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Crowell & Moring Files U.S. Supreme Court Brief on Behalf of the American Bar Association Calling for Review of When the Wrongfully Convicted Can Seek Damages

Brief supports ABA’s promotion of measures to avoid or redress wrongful convictions

Washington – January 22, 2020: Crowell & Moring LLP filed an amicus brief on behalf of the American Bar Association in the U.S. Supreme Court in Louis Taylor v. County of Pima; City of Tucson (No. 19-756), supporting a petition for certiorari in a case concerning whether a wrongfully incarcerated person can be barred from seeking civil damages when his original convictions have been vacated, yet he has been released from prison on the condition that he plead no contest to time served. The ABA urges the high court to clarify the scope of Heck v. Humphrey, 512 U.S. 477 (1994), which held that, to recover damages under 42 U.S.C. § 1983 for an allegedly unconstitutional conviction or imprisonment, a plaintiff must show that the conviction or sentence has been reversed, expunged, or declared invalid in some way.

Taylor v. County of Pima is an appeal of a Ninth Circuit decision affirming the dismissal of Taylor’s lawsuit against Pima County, Arizona and the City of Tucson, in which he alleged that the County violated his constitutional rights in incarcerating him for 42 years, in connection with the deaths of 28 people in a tragic hotel fire in 1970 in Tucson, Arizona. Taylor, then a 16-year-old African American, spent hours helping hotel guests escape the blaze, but was arrested when someone told police that “Negro boys” had been fighting nearby when the fire started. In 1972, an all-white jury convicted Taylor of 28 counts of murder and he was sentenced to 28 life sentences.

Decades later, review of the available evidence revealed that no factual basis existed to classify the fire as arson. Taylor also discovered that exculpatory evidence had been withheld by the prosecution, and that his convictions had been marred by prosecutorial misconduct and racial bias. In 2013, the County agreed to vacate Taylor’s original convictions and release him, but only on the condition that he plead no contest to the fire-related charges and stipulate to a sentence of time served. After 42 years of imprisonment, Taylor took the plea deal, while continuing to maintain his innocence.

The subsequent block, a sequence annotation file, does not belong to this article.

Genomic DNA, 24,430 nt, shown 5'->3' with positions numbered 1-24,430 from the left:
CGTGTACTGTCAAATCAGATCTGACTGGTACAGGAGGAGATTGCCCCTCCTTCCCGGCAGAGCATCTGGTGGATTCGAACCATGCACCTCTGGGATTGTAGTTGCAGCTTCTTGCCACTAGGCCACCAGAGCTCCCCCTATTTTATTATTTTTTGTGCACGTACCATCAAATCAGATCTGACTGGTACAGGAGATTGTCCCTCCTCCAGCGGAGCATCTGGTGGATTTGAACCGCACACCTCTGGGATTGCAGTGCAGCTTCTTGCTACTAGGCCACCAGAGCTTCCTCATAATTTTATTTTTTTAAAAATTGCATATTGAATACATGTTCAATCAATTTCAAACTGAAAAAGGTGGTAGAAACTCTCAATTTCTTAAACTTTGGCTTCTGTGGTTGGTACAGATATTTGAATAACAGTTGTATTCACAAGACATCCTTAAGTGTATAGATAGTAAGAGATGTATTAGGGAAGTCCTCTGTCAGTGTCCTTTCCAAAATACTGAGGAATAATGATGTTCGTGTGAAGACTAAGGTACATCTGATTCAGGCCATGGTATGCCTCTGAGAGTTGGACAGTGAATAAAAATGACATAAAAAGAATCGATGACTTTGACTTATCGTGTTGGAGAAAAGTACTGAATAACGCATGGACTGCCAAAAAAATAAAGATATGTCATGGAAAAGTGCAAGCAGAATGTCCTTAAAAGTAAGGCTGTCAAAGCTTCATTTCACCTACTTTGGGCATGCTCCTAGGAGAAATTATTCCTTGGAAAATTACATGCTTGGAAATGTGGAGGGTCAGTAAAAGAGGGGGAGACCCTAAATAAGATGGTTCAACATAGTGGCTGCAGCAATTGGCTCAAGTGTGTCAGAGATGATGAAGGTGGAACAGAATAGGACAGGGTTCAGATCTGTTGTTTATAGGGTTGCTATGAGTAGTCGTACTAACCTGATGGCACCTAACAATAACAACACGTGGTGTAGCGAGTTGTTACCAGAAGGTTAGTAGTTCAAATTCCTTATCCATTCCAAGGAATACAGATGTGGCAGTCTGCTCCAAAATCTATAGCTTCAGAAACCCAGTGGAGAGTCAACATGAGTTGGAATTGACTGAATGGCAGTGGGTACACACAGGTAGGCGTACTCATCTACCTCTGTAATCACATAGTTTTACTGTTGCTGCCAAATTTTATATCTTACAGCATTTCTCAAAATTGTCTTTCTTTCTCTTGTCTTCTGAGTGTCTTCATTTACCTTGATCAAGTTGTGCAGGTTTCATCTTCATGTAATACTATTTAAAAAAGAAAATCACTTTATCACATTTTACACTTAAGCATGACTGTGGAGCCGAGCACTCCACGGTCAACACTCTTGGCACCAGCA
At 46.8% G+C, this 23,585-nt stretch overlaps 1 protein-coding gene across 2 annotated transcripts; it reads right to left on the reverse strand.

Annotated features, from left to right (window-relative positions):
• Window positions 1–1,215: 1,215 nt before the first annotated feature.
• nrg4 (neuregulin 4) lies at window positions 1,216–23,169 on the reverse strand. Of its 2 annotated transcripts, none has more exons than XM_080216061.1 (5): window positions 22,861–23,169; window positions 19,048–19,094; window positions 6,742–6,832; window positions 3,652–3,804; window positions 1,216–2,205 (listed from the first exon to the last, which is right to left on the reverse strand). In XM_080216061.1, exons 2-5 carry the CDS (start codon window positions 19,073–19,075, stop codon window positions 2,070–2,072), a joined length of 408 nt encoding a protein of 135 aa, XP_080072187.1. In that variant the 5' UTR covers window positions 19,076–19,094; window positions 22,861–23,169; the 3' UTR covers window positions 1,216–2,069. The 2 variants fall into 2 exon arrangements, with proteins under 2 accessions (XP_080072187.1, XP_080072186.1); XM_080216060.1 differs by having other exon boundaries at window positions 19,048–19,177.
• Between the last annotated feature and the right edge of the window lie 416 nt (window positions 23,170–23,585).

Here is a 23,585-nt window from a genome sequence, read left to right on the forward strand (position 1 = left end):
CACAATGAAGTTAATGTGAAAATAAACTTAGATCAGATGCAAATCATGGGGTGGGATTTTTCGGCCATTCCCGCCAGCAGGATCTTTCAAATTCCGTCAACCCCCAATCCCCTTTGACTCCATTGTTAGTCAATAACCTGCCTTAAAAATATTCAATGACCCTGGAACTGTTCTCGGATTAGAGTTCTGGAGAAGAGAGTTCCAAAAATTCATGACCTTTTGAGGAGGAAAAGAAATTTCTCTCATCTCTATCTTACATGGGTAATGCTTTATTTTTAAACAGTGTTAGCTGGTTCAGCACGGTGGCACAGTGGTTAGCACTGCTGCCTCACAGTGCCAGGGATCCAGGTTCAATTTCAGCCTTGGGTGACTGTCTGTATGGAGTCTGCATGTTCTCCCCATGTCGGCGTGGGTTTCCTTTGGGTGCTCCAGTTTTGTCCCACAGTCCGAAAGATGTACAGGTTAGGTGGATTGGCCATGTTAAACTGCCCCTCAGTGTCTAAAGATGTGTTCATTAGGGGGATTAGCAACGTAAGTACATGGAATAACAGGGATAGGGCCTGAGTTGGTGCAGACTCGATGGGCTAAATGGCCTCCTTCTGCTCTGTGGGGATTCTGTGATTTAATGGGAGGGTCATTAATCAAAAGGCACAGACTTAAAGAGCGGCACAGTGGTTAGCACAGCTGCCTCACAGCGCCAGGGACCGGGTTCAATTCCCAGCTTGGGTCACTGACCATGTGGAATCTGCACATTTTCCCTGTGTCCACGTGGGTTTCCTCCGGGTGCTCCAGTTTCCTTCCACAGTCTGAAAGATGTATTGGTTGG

In affirming the district court’s dismissal of Taylor’s action, the Ninth Circuit held that a Section 1983 plaintiff may not recover damages for any period of incarceration supported by a valid conviction and sentence. Because Taylor’s 2013 conviction and sentence were valid, the Ninth Circuit reasoned, he could not recover damages under Heck. Judge Mary Schroeder dissented, objecting to the application of Heck to a former prisoner whose original convictions had been vacated, and who had only pled no contest to time served to secure his release.

On behalf of the ABA, the Crowell & Moring team argued that, consistent with the views of five Justices in Spencer v. Kemna, 523 U.S. 1 (1998) and the dissent below, the high court should grant certiorari and confirm that Heck only applies when the person seeking Section 1983 relief remains incarcerated or could have sought habeas relief while incarcerated. The brief also explained the practical importance of discouraging prosecutors’ offices from conditioning the release of persons whose convictions have been shown to be unlawful upon new pleas, in order to avoid the payment of damages for the original convictions, which runs contrary to the ABA’s prosecutorial standards, rules, and resolutions.

“It is a privilege to partner with the ABA on this important issue,” said lead counsel and Crowell & Moring partner A. Marisa Chun. “It is critical to the integrity of our justice system that pleas be free from coercion, particularly when a defendant has been incarcerated pursuant to an unsustainable conviction.” The full brief can be found here.

Crowell & Moring partner A. Marisa Chun and counsel Amanda Shafer Berman handled this matter on a pro bono basis. 


Andrew Loeb
Communications Specialist